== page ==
Twelve Days of Christmas : Day 8

Unto us a Child is born.
Come let us adore him.  

Glory be to God on high, and on earth peace, good will towards men.
We praise thee, we bless thee, we worship thee, we glorify thee,
we give thanks to thee for thy great glory.

O God, who makes us glad with the yearly remembrance of the birth of your only Son Jesus Christ: Grant that as we joyfully reflect on Christ’s story and how it relates to our own.  Amen.

On the eighth day of Christmas my true love gave to me – Maids a Milking.

On day 8 we move away from gifts of birds to a few days with gifts of people. This is potentially more troublesome in terms of human trafficking than we pay attention to during our port fuelled carolling but let’s focus on a few interesting facts instead.

Living in Durham I must mention the legend of the Dun Cow and the milkmaid who guided the monks of Lindisfarne carrying the body of Saint Cuthbert to the site of the present city of Durham in 995 AD.

The 8 maids represent the 8 Beatitudes.

Blessed are the poor in spirit, for theirs is the kingdom of heaven.
Blessed are those who mourn, for they shall be comforted.
Blessed are the meek, for they shall inherit the earth.
Blessed are those who hunger and thirst after righteousness,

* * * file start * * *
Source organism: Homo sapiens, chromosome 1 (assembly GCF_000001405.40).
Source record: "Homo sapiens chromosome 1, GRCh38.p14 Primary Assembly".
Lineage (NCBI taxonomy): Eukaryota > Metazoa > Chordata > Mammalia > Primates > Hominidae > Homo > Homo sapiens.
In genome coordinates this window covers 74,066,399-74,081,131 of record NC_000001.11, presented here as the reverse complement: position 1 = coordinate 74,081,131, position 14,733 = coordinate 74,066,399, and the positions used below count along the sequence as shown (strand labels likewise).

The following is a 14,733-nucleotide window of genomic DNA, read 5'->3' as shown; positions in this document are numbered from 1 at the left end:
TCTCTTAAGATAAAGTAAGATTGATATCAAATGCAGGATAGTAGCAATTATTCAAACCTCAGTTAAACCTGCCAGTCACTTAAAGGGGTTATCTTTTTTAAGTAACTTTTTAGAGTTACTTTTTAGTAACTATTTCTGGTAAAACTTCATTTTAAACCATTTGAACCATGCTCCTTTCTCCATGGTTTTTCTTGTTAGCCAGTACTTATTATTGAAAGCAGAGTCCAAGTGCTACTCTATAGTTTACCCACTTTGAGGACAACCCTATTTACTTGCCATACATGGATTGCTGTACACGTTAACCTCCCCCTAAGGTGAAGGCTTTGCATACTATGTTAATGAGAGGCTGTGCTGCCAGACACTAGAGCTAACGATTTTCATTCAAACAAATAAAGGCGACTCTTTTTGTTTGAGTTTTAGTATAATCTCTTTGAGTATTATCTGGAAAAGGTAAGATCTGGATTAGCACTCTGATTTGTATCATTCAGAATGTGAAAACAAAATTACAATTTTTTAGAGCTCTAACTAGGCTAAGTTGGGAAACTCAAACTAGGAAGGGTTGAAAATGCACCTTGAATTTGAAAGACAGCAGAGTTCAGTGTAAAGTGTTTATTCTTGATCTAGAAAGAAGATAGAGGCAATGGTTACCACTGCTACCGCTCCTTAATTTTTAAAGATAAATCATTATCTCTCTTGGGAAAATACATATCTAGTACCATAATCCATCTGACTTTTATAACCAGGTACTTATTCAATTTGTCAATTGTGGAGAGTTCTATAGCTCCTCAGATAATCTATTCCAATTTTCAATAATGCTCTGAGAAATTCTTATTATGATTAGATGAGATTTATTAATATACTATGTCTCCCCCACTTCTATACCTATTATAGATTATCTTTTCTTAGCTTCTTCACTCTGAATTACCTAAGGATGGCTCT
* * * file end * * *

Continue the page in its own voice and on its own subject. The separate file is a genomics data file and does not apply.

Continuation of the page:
for they shall be satisfied.
Blessed are the merciful, for they shall obtain mercy.
Blessed are the pure in heart, for they shall see God.
Blessed are the peacemakers, for they shall be called children of God.
Blessed are those who suffer persecution for righteousness’ sake,
for theirs is the kingdom of heaven.

In a year that has seen planet earth in absolute chaos, perhaps the beatitudes might draw us back to what is most important in the world.

Eighth day of Christmas – January 1 : NAME

In some traditions of the Christian church, New Year’s Day is also the Feast of the Holy Name, commemorating the day Jesus was named in the temple. To name is to imbue with meaning, and this feast day and the holiday that accompanies it invites us to also name our hopes and desires for the year to come. Some people choose to do this by having a word for the year. Many people choose a word themselves, which is a great way to name and set your intentions, but you can also prayerfully ask God to give you a word for the year. (adapted from

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